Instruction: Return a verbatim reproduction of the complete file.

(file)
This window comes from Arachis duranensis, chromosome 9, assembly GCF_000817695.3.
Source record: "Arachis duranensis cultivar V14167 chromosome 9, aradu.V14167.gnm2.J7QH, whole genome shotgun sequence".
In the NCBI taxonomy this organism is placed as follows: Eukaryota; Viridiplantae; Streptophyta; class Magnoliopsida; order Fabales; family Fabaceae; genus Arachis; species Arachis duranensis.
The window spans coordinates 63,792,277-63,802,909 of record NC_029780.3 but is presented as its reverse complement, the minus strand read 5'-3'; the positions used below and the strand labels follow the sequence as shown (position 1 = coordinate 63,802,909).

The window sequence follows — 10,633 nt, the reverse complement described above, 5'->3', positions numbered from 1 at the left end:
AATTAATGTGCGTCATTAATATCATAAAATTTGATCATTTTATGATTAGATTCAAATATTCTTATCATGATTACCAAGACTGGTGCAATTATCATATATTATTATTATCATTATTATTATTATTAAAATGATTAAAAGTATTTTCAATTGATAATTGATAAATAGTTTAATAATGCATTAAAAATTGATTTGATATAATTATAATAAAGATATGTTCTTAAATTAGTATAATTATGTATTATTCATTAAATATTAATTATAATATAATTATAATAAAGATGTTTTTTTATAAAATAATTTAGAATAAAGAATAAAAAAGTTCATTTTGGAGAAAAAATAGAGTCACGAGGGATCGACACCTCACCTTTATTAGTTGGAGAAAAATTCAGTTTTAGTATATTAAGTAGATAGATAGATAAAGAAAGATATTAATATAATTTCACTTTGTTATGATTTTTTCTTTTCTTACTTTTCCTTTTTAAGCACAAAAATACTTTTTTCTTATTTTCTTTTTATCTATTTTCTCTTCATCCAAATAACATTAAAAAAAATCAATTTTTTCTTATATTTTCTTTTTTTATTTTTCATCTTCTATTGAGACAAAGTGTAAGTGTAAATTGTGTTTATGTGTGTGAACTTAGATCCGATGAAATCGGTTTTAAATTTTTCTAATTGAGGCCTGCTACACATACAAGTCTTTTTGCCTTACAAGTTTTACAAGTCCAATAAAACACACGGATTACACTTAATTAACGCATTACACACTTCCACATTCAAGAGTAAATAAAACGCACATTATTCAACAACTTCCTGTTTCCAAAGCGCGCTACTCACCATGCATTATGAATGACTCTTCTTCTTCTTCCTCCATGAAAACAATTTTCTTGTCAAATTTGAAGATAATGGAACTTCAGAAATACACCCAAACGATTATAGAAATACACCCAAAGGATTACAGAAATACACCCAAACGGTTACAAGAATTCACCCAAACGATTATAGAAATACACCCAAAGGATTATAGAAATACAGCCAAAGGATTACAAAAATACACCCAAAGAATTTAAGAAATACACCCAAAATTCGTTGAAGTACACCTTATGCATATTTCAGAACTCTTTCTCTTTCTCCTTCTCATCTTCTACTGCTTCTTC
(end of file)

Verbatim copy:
This window comes from Arachis duranensis, chromosome 9, assembly GCF_000817695.3.
Source record: "Arachis duranensis cultivar V14167 chromosome 9, aradu.V14167.gnm2.J7QH, whole genome shotgun sequence".
In the NCBI taxonomy this organism is placed as follows: Eukaryota; Viridiplantae; Streptophyta; class Magnoliopsida; order Fabales; family Fabaceae; genus Arachis; species Arachis duranensis.
The window spans coordinates 63,792,277-63,802,909 of record NC_029780.3 but is presented as its reverse complement, the minus strand read 5'-3'; the positions used below and the strand labels follow the sequence as shown (position 1 = coordinate 63,802,909).

The window sequence follows — 10,633 nt, the reverse complement described above, 5'->3', positions numbered from 1 at the left end:
AATTAATGTGCGTCATTAATATCATAAAATTTGATCATTTTATGATTAGATTCAAATATTCTTATCATGATTACCAAGACTGGTGCAATTATCATATATTATTATTATCATTATTATTATTATTAAAATGATTAAAAGTATTTTCAATTGATAATTGATAAATAGTTTAATAATGCATTAAAAATTGATTTGATATAATTATAATAAAGATATGTTCTTAAATTAGTATAATTATGTATTATTCATTAAATATTAATTATAATATAATTATAATAAAGATGTTTTTTTATAAAATAATTTAGAATAAAGAATAAAAAAGTTCATTTTGGAGAAAAAATAGAGTCACGAGGGATCGACACCTCACCTTTATTAGTTGGAGAAAAATTCAGTTTTAGTATATTAAGTAGATAGATAGATAAAGAAAGATATTAATATAATTTCACTTTGTTATGATTTTTTCTTTTCTTACTTTTCCTTTTTAAGCACAAAAATACTTTTTTCTTATTTTCTTTTTATCTATTTTCTCTTCATCCAAATAACATTAAAAAAAATCAATTTTTTCTTATATTTTCTTTTTTTATTTTTCATCTTCTATTGAGACAAAGTGTAAGTGTAAATTGTGTTTATGTGTGTGAACTTAGATCCGATGAAATCGGTTTTAAATTTTTCTAATTGAGGCCTGCTACACATACAAGTCTTTTTGCCTTACAAGTTTTACAAGTCCAATAAAACACACGGATTACACTTAATTAACGCATTACACACTTCCACATTCAAGAGTAAATAAAACGCACATTATTCAACAACTTCCTGTTTCCAAAGCGCGCTACTCACCATGCATTATGAATGACTCTTCTTCTTCTTCCTCCATGAAAACAATTTTCTTGTCAAATTTGAAGATAATGGAACTTCAGAAATACACCCAAACGATTATAGAAATACACCCAAAGGATTACAGAAATACACCCAAACGGTTACAAGAATTCACCCAAACGATTATAGAAATACACCCAAAGGATTATAGAAATACAGCCAAAGGATTACAAAAATACACCCAAAGAATTTAAGAAATACACCCAAAATTCGTTGAAGTACACCTTATGCATATTTCAGAACTCTTTCTCTTTCTCCTTCTCATCTTCTACTGCTTCTTC